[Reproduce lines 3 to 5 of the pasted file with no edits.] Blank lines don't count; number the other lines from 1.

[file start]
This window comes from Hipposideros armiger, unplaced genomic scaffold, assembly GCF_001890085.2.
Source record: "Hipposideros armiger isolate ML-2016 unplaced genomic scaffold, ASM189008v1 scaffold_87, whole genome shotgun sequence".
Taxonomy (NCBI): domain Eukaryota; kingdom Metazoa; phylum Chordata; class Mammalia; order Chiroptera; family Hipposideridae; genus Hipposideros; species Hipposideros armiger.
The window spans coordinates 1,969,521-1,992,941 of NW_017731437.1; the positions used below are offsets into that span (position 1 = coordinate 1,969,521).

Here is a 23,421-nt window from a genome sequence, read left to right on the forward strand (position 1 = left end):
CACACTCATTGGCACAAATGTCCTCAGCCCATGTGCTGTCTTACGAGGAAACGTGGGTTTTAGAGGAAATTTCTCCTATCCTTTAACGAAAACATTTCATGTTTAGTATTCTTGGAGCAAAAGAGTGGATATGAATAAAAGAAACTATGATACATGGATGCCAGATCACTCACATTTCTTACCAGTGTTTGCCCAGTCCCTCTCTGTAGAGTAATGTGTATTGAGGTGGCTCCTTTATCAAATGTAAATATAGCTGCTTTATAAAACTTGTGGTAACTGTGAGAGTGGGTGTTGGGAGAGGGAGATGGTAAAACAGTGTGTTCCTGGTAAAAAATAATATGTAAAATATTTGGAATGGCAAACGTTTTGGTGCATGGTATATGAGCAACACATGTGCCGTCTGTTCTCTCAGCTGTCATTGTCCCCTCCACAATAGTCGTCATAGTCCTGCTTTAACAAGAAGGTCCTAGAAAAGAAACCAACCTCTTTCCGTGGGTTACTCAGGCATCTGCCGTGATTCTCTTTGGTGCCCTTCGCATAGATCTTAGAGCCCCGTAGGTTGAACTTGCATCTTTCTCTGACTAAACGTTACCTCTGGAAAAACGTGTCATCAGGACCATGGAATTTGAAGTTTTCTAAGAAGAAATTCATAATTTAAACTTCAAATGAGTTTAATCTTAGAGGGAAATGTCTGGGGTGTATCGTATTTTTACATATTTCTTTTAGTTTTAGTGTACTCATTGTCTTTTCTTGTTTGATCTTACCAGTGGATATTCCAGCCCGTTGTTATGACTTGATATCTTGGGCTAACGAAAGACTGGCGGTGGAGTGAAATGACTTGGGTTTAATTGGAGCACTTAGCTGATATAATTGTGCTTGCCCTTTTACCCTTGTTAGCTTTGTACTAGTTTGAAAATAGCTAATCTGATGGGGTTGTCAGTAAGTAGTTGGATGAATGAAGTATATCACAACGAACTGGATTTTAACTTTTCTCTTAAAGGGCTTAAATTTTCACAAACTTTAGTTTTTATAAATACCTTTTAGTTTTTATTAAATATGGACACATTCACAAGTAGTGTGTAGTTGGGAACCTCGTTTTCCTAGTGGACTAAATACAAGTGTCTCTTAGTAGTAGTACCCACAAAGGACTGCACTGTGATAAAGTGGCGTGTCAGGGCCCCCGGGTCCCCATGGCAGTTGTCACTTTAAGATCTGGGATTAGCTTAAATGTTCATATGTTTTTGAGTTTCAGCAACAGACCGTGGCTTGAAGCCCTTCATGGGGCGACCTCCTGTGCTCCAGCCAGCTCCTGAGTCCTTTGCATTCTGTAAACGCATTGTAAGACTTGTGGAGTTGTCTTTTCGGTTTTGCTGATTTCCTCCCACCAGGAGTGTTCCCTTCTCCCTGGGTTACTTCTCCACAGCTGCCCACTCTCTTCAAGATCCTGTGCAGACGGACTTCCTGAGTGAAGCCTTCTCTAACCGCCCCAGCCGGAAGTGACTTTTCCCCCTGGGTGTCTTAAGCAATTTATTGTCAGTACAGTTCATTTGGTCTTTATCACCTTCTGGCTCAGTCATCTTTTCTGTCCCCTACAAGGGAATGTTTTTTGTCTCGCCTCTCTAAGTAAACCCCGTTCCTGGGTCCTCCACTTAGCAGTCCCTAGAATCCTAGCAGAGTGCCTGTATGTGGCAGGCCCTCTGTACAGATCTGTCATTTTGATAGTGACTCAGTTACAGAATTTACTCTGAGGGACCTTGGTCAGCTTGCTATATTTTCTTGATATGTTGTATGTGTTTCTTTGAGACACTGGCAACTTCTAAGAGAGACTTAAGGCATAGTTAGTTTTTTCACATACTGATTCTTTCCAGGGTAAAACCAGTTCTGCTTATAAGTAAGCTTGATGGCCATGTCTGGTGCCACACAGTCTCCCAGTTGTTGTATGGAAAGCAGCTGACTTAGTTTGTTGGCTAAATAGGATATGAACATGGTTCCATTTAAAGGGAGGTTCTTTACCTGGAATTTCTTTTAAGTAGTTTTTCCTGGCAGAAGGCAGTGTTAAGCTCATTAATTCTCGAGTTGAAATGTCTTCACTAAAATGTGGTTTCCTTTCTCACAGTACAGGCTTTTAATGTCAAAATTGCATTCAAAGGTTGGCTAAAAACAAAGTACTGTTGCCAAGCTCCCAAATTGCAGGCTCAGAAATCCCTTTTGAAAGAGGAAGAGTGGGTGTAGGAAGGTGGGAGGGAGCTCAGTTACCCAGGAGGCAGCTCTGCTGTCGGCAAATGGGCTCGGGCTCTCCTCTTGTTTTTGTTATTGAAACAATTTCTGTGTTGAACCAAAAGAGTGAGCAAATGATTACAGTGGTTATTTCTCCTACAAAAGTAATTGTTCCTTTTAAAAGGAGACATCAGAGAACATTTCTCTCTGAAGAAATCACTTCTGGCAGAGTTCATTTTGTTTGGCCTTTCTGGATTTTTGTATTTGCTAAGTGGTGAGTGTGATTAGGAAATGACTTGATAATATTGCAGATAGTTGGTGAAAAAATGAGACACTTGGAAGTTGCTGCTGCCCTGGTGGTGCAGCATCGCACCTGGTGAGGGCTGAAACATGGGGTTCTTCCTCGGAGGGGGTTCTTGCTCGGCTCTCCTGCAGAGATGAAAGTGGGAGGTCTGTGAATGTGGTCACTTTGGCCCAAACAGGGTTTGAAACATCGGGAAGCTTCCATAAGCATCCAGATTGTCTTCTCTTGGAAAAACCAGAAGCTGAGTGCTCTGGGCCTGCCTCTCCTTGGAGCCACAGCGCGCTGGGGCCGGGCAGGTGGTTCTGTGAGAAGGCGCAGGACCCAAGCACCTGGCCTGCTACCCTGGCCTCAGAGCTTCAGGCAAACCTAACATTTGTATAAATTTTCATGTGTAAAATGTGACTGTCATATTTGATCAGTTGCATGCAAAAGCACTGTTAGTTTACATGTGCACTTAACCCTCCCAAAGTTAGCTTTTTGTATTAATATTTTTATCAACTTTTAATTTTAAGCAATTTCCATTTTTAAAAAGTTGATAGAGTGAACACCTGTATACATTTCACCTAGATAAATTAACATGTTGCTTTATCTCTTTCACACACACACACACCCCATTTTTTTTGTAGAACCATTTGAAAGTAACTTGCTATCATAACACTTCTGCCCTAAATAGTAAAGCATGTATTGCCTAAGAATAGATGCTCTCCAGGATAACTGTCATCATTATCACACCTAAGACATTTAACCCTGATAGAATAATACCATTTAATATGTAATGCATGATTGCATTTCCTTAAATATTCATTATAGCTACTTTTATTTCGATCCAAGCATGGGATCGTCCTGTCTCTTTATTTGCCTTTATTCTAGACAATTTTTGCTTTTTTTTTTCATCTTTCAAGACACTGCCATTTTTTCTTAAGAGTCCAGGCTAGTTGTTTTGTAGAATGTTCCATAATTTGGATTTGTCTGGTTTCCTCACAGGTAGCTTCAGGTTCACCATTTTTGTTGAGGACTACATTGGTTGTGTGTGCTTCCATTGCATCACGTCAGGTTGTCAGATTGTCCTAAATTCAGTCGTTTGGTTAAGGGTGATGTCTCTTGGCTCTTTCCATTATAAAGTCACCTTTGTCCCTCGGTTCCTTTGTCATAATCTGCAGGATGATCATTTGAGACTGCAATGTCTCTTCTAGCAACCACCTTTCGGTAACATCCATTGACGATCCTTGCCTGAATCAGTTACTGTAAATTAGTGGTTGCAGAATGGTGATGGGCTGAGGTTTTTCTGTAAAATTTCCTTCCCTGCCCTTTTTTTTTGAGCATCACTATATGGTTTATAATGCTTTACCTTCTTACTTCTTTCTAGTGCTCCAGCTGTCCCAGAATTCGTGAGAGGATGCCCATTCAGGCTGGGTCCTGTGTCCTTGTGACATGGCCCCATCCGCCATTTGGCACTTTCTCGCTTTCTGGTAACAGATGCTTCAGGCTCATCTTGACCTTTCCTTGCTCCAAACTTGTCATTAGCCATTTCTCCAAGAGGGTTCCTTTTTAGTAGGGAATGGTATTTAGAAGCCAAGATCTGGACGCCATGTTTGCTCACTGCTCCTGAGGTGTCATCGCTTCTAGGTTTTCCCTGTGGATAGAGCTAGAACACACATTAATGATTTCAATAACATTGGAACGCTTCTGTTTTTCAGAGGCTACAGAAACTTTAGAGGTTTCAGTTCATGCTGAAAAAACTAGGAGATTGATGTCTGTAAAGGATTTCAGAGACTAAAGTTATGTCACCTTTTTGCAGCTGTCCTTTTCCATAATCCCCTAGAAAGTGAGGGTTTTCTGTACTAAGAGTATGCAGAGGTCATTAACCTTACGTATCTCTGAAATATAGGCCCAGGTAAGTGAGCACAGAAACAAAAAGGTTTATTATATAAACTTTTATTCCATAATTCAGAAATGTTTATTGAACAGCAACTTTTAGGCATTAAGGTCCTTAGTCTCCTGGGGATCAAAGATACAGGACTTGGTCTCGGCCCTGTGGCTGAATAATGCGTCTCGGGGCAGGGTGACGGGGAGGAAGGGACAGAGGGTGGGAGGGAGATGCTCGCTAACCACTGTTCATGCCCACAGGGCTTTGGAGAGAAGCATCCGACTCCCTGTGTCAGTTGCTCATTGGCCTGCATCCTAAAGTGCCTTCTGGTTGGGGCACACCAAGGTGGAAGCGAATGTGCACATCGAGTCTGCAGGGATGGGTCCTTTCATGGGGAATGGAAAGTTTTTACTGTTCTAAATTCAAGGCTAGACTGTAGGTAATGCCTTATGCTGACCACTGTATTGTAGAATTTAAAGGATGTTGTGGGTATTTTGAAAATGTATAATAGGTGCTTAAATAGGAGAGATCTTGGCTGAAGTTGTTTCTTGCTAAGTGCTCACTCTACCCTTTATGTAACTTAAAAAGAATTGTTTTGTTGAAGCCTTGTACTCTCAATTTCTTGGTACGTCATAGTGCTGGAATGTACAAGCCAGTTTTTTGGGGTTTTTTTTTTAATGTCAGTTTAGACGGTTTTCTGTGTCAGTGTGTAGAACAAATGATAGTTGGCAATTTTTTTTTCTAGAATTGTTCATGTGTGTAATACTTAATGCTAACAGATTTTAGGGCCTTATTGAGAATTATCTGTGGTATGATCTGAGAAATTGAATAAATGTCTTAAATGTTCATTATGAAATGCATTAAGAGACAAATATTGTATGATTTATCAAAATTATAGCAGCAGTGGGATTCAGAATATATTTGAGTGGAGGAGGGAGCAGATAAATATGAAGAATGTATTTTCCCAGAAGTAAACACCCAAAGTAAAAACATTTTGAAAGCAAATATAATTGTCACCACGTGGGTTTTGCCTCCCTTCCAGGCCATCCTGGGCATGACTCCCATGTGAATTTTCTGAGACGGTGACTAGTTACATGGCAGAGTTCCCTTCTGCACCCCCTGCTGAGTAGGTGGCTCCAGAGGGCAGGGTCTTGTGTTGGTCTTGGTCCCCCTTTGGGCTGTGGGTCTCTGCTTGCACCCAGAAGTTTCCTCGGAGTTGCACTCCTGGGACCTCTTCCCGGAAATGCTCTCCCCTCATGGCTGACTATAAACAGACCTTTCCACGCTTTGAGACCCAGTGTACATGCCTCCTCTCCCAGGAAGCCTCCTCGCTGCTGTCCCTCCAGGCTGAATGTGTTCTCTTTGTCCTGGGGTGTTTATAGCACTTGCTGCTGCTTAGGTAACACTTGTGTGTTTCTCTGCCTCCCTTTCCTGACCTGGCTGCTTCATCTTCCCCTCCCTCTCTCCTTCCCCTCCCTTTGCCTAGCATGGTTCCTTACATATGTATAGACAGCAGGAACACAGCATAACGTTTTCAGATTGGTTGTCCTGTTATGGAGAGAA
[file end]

Taxonomy (NCBI): domain Eukaryota; kingdom Metazoa; phylum Chordata; class Mammalia; order Chiroptera; family Hipposideridae; genus Hipposideros; species Hipposideros armiger.
The window spans coordinates 1,969,521-1,992,941 of NW_017731437.1; the positions used below are offsets into that span (position 1 = coordinate 1,969,521).

Here is a 23,421-nt window from a genome sequence, read left to right on the forward strand (position 1 = left end):